Confirming whether QTLs detected in Thailand for a specific population, cultivated under optimal climatic conditions [13], are the same as those identified in Brazil for another population under sub-optimal climatic conditions was of interest [14]. Although both studies used different segregating populations, they shared a parental clone (PB 217), which could be used for this confirmation. Comparative mapping between the studies by Rattanawong et al. [13] and Souza et al. [14] should be performed for only growth traits because the latter did not map QTLs for latex production in rubber tree. However, more recently, a high density SNP-based genetic map allowed the identification of 17 QTLs involved in the control of dry latex production [15].

Our objectives in the present study were the mapping of QTLs related to growth and latex production traits on rubber tree cultivated under the sub-optimal climatic conditions of Southeast Brazil. We have used for this purpose an experimental design that has already been described in a previous study [14], but without latex production until now because the trees were too young. We extended the previous multipoint genetic linkage map to include novel simple sequence repeat (SSR) and single-nucleotide polymorphism (SNP) markers. We used a linear mixed model approach to analyze a new growth (height and circumference) and latex production dataset. With two more years of growth data registration, most trees in the experimental field had reached a sufficient circumference to be tapped, providing latex production data. Finally, QTL analyses of growth and latex production traits were performed, advancing our understanding of their genetic architecture in rubber tree.

Results

Molecular marker genotyping

SSRs

Of the 364 SSRs initially available, 112 (30.8%) were polymorphic for the parent PR 255, 72 (19.8%) were polymorphic for the parent PB 217, and 178 (48.9%) were polymorphic for both parents. For the latter, 145 (81.5%) and 33 (18.5%) presented segregation ratios of 1:1:1:1 (fully informative) and 1:2:1, respectively.

From the 12 (2.2%) molecular markers that deviated from Mendelian segregation, following the Bonferroni correction for multiple tests, 10 (83.3%) comprised SSRs. Of these, five SSRs (50.0%, A2746, t283, a268, TA2158 and HBE64), one (10.0%, HB152), and four (40.0%, A2481, TAs2196, TAs2746 and A2387) deviated from the expected 1:1:1:1, 1:2:1 and 1:1 segregations, respectively.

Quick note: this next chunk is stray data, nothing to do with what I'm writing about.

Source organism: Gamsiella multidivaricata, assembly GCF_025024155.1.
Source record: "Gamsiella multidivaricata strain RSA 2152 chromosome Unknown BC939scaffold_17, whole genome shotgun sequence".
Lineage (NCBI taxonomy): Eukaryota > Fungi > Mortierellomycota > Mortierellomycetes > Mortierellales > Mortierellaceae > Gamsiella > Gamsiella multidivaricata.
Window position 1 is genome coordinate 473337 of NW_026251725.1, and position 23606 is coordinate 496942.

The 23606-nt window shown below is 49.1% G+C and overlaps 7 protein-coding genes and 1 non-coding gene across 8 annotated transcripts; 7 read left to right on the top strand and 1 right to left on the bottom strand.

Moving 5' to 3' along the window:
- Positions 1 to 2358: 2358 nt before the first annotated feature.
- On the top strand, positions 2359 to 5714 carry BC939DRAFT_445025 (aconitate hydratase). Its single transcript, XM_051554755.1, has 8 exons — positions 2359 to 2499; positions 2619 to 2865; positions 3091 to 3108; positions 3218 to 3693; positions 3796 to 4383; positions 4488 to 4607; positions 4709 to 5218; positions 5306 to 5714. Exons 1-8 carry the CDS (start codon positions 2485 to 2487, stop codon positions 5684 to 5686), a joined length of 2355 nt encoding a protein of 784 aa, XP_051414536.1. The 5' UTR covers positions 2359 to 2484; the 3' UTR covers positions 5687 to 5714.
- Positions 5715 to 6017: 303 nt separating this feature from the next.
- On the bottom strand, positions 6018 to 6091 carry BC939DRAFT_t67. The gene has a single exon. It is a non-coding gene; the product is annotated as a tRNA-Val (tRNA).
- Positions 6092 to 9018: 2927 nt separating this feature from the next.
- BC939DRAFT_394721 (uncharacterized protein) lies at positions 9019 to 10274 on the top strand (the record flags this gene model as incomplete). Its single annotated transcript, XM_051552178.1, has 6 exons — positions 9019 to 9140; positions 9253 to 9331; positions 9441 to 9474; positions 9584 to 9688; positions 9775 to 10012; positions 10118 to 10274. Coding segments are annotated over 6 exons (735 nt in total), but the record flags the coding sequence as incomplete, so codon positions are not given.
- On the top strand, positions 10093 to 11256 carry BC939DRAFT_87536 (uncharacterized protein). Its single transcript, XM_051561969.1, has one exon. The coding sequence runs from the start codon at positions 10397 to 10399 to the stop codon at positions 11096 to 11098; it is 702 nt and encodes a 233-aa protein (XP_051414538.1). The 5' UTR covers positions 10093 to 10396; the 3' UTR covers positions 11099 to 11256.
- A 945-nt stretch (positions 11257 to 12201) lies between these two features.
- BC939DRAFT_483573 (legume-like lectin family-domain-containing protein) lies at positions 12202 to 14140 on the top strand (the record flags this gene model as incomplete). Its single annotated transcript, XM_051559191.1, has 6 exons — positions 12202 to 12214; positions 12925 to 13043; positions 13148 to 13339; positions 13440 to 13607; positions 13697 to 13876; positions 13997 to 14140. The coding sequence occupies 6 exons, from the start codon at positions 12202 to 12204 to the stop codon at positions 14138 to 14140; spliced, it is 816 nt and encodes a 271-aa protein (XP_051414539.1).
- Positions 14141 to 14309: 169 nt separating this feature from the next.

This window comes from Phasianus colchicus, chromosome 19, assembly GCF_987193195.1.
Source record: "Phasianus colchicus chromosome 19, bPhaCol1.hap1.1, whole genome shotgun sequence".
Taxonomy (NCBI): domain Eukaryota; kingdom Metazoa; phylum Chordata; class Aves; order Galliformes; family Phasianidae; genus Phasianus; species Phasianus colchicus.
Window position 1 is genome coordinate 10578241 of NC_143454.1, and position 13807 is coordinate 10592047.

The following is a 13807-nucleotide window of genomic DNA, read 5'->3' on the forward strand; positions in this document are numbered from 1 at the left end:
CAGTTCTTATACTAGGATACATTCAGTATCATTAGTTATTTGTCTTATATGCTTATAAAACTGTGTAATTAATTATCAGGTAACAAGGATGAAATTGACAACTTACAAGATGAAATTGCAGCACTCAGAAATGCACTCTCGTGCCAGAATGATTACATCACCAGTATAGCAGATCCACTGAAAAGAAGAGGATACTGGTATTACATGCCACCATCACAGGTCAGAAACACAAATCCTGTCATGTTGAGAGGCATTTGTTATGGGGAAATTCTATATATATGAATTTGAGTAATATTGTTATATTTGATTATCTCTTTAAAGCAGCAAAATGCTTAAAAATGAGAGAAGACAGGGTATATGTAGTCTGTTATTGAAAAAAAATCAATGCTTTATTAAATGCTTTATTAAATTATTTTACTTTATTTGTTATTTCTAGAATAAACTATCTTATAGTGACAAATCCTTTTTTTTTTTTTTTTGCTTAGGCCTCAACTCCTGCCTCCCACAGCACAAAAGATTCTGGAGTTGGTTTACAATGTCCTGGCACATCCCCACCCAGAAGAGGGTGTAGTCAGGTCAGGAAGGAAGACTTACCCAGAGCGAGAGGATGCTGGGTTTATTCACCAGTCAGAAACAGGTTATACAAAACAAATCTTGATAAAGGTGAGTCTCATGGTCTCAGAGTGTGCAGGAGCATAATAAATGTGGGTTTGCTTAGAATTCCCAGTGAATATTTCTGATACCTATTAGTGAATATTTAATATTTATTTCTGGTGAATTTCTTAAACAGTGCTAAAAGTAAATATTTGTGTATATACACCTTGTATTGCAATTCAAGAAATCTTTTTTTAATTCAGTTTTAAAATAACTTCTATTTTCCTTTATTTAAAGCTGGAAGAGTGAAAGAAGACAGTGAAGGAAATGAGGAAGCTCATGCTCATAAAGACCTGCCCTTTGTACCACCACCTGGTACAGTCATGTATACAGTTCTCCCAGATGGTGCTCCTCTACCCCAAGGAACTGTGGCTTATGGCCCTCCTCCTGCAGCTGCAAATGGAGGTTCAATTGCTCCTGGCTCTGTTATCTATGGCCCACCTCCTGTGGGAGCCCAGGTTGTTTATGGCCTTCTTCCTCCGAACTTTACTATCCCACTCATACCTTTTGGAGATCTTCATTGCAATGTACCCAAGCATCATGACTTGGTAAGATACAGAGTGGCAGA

SNPs

A total of 243 SNPs previously detected by Mantello et al. [16] and Silva et al. [17] were genotyped by Sequenom MassARRAY iPLEX technology in the segregating population. Of these, 54 (22.2%) failed to amplify, 83 (34.2%) were monomorphic, and 106 (39.6%) were polymorphic for at least one parent (PR 255 or PB 217), enabling their use in genetic mapping (Table 1). However, one of the polymorphic SNPs (Hb_seq_50) presented an incompatible segregation pattern to an F1 population [18] and was excluded from the Sequenom SNP dataset, resulting in 105 (39.18%) useful SNPs. One SNP (Hb_seq_38_2) presented deviation from the expected segregation at 1:2:1.
Table 1

Origin and nature of the molecular markers used to construct the genetic linkage map

Initial name

Marker

Library Type

Sequencing method

Reference

Genotyping Technology

Genotyped markers

Mapped markers

a, A, T, TAs

SSR

Enriched genomic library

Sanger

Le Guen et al. (2011) [11]

LI-COR 4300 DNA Analyzer

184

177

HBE

SSR

EST library

Sanger

Feng et al. (2009) [50]

Silver staining on acrylamide gels

58

58

EHB

SSR

EST library

Sanger

Silva et al. (2014) [17]

LI-COR 4300, silver staining, Advance

50

49

HB

SSR

Enriched genomic library

Sanger

Souza et al. (2009) [62]

Mantello et al. (2012) [63]

Silver staining on acrylamide gels

64

62

SSH

SSR

SSH libraries

Sanger

Cubry et al. (2014) [49]

ABI 3500 xL Genetic Analyzer

6

6

HV

SSR

GenBank Nucleotide

Sanger

Gouvêa et al. (2010) [51]

Silver staining on acrylamide gels

2

2

     

sub-total SSRs

364

354

Hb_seq_

SNP

RNA-seq

GAIIx, Illumina

This paper

Mass Array Analyzer, Sequenom

105

72

sHbUNI

SNP

RNA-seq and genomic library

GAIIx, Illumina

Mantello et al. (2014) [16], Souza et al. (2016) [64]

Fluidigm, BioMark HD

21

19

sHbCIR

SNP

RNA-seq

454-Roche

Salgado et al. (2014) [22]

Fluidigm, BioMark HD

65

60

     

sub-total SNPs

191

151

     

Total

555

505